A cozy mystery about a female detective who looks for missing cats.
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Cristina Solans returns home to Lleida, Spain after working as a volunteer vet on a nature reserve in Manitoba, Canada. She busies herself between her new job as a vet's assistant in the city and helping out at The Happy Cat's Home - a sanctuary for stray and unwanted cats.
After she finds a missing cat for a neighbour, she discovers a sideline as a detective who specialises in missing cats.
O Ra, exalted lion king, thou art the Great Cat, the avenger of the Gods, and the judge of words, and the president of the sovereign chiefs and the governor of the holy Circle; thou art indeed...the Great Cat."
- Inscription on the Royal Tombs at Thebes
We stampeded towards Gate 12 like a herd of elephants fleeing a forest fire.
We had spent the last four hours listening to promises, lies and being subjected to downright rudeness. So we were in no mood for airport etiquette.
“Please form two orderly queues,” commanded the angry-faced flight attendant in a barely comprehensible accent. “Have your passports and boarding passes ready please.”
As I staked my place in the queue, a woman built like a Sherman tank jostled her way to the front.
This didn’t go unnoticed by the flight attendant. She pointed a red fingernail extension at Mrs. Sherman, giving her the kind of accusatory stare a teacher reserves for a disruptive child.
Mrs. Sherman blushed fiercely as a million-and-one eyes fell upon her.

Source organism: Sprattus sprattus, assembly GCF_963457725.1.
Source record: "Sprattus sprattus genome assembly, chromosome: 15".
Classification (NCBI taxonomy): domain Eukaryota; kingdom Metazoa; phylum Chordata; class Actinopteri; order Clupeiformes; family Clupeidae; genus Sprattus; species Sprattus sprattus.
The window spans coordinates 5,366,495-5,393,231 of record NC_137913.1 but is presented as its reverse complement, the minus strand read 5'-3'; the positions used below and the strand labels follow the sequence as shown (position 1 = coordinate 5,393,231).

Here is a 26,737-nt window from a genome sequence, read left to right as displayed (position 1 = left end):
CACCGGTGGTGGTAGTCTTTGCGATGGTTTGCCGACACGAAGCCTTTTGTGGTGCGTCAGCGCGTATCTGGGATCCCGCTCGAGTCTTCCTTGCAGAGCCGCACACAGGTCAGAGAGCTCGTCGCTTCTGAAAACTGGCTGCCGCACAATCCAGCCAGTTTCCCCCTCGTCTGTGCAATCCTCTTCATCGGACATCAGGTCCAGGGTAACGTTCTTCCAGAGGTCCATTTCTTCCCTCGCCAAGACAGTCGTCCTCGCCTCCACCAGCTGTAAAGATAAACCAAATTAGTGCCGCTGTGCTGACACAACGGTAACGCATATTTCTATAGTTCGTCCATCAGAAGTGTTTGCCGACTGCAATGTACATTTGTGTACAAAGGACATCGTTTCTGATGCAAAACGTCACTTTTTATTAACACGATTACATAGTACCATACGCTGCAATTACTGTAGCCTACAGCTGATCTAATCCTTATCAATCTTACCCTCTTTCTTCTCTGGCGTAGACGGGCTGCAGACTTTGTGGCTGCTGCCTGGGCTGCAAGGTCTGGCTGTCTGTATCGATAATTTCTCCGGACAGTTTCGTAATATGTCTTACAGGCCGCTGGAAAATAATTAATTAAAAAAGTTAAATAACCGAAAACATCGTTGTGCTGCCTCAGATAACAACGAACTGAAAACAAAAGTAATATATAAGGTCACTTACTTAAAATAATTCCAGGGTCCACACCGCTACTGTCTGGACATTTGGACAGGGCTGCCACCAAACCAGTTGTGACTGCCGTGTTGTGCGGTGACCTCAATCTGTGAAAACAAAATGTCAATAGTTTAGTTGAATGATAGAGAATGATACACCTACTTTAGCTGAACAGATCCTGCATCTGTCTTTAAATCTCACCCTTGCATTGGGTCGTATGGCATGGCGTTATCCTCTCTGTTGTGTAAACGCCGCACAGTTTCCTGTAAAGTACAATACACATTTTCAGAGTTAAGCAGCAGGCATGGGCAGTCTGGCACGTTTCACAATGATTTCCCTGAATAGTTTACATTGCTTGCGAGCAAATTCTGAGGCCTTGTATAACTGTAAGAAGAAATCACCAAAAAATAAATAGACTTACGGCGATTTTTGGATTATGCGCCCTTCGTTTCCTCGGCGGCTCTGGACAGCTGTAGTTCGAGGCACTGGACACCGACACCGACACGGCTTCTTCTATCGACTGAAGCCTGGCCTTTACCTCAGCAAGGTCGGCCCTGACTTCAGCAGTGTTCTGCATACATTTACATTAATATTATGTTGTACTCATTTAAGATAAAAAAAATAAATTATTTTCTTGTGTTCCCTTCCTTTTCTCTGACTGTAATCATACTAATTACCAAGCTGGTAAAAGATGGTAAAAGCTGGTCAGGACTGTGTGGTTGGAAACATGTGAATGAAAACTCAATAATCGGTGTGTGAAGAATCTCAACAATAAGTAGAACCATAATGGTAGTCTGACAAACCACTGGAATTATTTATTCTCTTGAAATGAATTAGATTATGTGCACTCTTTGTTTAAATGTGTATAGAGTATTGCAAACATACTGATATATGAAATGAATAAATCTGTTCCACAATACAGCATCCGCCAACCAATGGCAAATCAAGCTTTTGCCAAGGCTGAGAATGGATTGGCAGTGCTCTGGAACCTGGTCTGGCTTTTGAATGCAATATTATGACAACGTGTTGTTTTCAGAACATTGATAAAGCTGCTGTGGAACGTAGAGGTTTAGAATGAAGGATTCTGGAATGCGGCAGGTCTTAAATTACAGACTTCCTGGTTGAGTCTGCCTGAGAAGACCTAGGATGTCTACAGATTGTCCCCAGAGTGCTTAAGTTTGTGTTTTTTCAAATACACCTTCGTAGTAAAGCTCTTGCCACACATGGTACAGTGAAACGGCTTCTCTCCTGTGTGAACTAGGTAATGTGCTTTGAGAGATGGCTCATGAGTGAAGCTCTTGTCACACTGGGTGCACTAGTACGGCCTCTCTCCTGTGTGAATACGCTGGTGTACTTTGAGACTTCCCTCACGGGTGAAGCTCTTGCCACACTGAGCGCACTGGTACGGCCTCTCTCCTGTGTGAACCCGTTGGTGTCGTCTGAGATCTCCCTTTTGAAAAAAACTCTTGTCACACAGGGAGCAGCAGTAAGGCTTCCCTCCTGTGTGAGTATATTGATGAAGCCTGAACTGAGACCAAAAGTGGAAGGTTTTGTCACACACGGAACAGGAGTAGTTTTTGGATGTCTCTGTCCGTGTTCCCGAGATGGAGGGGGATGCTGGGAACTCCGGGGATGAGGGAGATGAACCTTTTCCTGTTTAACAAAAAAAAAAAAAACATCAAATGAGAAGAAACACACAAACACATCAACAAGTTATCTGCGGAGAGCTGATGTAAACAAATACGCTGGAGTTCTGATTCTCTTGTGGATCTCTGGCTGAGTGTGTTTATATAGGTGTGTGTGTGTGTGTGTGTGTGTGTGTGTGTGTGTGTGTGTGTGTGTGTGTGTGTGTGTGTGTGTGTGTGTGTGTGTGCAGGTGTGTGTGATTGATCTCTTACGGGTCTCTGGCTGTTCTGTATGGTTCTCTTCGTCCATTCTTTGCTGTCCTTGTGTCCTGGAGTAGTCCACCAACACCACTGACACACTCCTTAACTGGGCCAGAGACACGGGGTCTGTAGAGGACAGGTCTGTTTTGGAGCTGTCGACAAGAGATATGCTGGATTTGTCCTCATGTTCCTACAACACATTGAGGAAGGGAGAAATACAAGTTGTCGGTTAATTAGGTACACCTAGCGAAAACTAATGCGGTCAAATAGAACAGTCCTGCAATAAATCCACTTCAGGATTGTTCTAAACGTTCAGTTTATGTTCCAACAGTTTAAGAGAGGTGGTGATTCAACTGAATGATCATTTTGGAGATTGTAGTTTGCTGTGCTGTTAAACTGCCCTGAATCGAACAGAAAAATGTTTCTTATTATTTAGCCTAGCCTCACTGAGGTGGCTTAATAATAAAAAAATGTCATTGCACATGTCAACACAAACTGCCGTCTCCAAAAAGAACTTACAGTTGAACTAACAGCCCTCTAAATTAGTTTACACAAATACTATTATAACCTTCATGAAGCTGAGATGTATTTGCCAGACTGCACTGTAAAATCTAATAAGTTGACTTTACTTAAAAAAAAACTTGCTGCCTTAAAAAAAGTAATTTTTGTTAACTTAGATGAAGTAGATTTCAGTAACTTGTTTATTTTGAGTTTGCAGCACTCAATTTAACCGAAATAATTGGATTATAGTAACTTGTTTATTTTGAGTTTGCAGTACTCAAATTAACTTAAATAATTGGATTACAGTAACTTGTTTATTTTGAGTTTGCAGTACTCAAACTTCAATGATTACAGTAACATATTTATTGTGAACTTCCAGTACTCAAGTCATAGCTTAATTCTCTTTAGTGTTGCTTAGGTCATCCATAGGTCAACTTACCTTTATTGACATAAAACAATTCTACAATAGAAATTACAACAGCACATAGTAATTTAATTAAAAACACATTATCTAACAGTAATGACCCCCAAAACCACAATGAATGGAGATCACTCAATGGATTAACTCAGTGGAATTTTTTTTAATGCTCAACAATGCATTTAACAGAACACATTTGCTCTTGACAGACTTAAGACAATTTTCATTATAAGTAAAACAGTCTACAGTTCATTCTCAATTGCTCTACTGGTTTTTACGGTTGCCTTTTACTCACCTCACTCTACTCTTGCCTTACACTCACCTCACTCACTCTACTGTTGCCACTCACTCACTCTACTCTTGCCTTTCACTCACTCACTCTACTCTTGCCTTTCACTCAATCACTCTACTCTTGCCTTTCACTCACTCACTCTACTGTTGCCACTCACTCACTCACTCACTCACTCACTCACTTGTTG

A hushed silence stilled the air as the flight attendant parted her rouge lips in a grimace, cracking the make-up on her face.
“You madam. Get to the back.”
Mrs. Sherman’s over-ample bosom heaved as she sucked in as much stale air as her lungs could handle. Releasing it, she counteracted.
“You can start telling me off when your planes leave on time. I’m sweating like a burglar trying to break out of a sauna.”
A ripple of laughter swept through the crowd. It was just the tonic we needed.
When we were all past the gate, two flight attendants herded us towards the waiting plane. On the way there, a fleet of airport vehicles criss-crossed our paths. A fuel truck nearly ran down an old woman who had the audacity to step onto a zebra crossing. The driver showed his contempt for such silliness by beeping his horn. She showed her anger by sticking up her middle finger.
There was no seat allocation on O’ Grady Jet. Once we got on board, we jostled, threatened and snarled at each other like customers at a Boxing Day sale.
I found a seat next to the old woman who had stuck up her middle finger earlier. She was reading a newspaper. No idea how she managed to find a seat so quickly.
I pulled out the in-flight magazine from the net pouch fixed to the back of the passenger seat in front. An advert for O’Grady Jet in the magazine boasted that the airline was cheap and cheerful. I agreed with the cheap part. The ticket wasn’t anywhere near as expensive as its competitors. As for the cheerful part though, well, nobody seemed to have told that to the stern-faced ground staff.
The take off was as graceful as a flatulent elephant jumping off a trampoline. In the air, we circled, weaved and jerked across the sky until we were above the clouds.
The captain garbled his script in a monotone voice. “Firstly…” the Captain said, “…sorry for the four-hour delay. I’d like you to welcome aboard Doug McCoy… O’Grady Jet Airlines…flight…Pearson…Winnipeg…to Barcelona…we hope…a nice flight…”